David Wolstenholm is the author of Combat Ready, and he served in the Marine Corps infantry as a TOW Gunner from 1998 – 2002. He was deployed twice, first in 2000 to the Mediterranean, and second in 2002 to the Middle East and Africa. David served with the 2nd Battalion 6th Marine Regiment.
In 2005, David became a Christian, and in 2009 he began attending Andrew’s University Theological Seminary on a part-time basis. He did this for two years before attending full-time in 2011. David has a passion to reach people who are suffering through life; he has a special place in his heart for fellow veterans and youth. He served as a youth pastor for one year in Virginia before moving to Michigan to complete his studies. David is currently in the process of transitioning to Redding, Calif., where he will be an associate pastor at a church plant.
David recently had a book signing at a Barnes & Noble in Mishawaka, Ind. Here, we talk with David to learn what inspired him to write Combat Ready, and to ask him for advice for his fellow authors to land book signings at their local bookstores.
WestBow Press: What inspired you to write Combat Ready
David Wolstenholm: I was inspired by two sources. First, I heard a sermon where the speaker was using military boot camp in comparison to the Christian life. It was a good example, but the speaker had never been to boot camp. This inspired me to write a first-hand look at the similarities between military and Christian experiences. My second inspiration came from God. I always had a sense that God wanted me to write a book, it just took several years to figure out what it would be.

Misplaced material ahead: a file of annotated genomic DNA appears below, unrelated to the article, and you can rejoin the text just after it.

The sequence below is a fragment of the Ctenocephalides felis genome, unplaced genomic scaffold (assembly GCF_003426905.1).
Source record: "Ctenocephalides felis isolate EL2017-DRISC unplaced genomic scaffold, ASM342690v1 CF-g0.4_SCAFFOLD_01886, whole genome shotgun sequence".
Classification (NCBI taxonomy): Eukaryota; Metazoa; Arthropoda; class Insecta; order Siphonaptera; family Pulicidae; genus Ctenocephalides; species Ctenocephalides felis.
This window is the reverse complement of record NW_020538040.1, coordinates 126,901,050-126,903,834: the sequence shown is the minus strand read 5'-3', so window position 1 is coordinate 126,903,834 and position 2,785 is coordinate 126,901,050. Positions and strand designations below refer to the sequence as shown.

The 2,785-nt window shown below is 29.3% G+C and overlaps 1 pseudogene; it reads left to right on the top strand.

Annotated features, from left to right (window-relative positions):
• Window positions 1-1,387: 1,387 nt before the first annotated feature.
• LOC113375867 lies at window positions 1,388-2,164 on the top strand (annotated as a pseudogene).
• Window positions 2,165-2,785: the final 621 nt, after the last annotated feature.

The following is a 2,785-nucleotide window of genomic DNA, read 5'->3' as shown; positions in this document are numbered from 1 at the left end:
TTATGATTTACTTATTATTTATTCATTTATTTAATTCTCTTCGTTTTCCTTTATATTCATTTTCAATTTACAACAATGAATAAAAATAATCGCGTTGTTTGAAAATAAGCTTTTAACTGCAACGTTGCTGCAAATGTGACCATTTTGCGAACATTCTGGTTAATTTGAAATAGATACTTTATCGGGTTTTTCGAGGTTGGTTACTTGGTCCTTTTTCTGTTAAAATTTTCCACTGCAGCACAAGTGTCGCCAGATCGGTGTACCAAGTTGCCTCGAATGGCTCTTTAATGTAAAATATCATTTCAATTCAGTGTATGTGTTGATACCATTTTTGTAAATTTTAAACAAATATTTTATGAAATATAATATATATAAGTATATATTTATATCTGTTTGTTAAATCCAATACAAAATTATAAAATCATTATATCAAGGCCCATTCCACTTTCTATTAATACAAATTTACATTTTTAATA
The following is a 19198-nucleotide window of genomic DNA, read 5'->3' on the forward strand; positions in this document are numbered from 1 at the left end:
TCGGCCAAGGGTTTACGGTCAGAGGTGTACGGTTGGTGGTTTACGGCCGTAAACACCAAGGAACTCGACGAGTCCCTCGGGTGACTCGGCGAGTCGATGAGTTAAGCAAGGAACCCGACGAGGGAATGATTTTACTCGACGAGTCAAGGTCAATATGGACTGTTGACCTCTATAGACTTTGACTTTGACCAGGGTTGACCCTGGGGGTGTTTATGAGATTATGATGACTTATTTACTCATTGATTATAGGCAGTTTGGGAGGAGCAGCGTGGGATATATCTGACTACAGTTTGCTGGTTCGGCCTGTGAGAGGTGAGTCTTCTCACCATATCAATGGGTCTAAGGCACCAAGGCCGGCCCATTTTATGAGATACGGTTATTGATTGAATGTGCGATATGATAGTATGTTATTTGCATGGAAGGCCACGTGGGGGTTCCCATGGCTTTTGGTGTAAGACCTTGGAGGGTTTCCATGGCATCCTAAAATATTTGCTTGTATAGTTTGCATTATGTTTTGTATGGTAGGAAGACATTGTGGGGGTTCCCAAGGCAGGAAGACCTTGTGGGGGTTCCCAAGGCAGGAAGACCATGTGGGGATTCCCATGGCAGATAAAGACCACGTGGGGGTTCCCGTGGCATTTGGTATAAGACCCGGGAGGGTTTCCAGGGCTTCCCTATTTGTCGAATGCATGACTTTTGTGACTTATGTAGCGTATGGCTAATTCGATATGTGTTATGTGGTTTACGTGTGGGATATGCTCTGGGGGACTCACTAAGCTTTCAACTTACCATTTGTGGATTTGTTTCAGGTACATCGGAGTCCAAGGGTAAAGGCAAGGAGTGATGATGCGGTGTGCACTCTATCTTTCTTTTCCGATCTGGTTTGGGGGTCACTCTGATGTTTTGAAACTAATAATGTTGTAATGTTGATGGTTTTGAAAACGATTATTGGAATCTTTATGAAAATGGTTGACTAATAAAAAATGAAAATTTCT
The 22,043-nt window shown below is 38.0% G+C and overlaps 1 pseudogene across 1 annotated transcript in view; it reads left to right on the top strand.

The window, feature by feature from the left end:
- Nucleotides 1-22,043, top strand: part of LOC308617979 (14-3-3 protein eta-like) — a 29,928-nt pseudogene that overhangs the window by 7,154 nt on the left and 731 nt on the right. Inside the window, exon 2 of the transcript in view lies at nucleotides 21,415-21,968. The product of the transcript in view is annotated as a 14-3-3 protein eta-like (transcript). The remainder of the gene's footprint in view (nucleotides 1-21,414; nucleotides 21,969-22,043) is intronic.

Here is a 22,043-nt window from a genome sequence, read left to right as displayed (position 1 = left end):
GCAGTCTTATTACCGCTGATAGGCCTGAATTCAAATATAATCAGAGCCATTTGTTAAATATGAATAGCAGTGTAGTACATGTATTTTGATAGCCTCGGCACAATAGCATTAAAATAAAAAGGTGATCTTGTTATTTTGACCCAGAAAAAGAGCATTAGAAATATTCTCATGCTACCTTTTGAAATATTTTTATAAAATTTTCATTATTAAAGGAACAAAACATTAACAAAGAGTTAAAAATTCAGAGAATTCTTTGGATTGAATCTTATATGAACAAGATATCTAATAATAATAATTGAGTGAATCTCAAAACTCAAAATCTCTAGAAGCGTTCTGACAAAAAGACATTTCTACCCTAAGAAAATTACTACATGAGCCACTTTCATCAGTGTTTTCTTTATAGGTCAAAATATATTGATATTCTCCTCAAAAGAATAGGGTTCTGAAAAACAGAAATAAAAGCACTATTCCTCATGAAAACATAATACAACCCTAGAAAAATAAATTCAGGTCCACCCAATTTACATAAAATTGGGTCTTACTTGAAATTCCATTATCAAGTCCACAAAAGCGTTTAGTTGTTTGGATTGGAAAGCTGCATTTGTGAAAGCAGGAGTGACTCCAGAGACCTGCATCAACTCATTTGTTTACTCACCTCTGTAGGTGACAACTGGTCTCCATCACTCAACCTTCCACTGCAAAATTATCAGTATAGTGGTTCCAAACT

WBP: What is the main thing you want readers to take away from your book?
DW: That being a Christian isn’t easy. It takes hard, deliberate work to be a Christian, but with the power of God, you can overcome evil. If you happen to be a veteran or in active duty, your experiences there help make you uniquely qualified to be a Christian.
WBP: As a self-published author, it is important to have a strong author platform. What have you done to help your author platform?
DW: When I first published my book I had no author platform, and I quickly realized that needed to change. I already had a Twitter account, but I didn’t really use it too much. I started deliberately following people who I thought might have an interest in my book. Now, I have almost 4,000 followers. Next, I started working on my blog, The Carpenter’s Ministry. I also listed Combat Ready on Goodreads, created a Goodreads Author account for myself and created a Facebook page for Combat Ready. Other social media outlets I use: Youtube, Pinterest, LinkedIn, Vimeo, Amazon Author page, Reddit and Stumpleupon.
I realized this too late: you need to have an author platform before your book is published. If you are currently working on your first book, start working on your author platform at the same time.
WBP: Is there one social media site you prefer and highly recommend to other self-published authors? Why?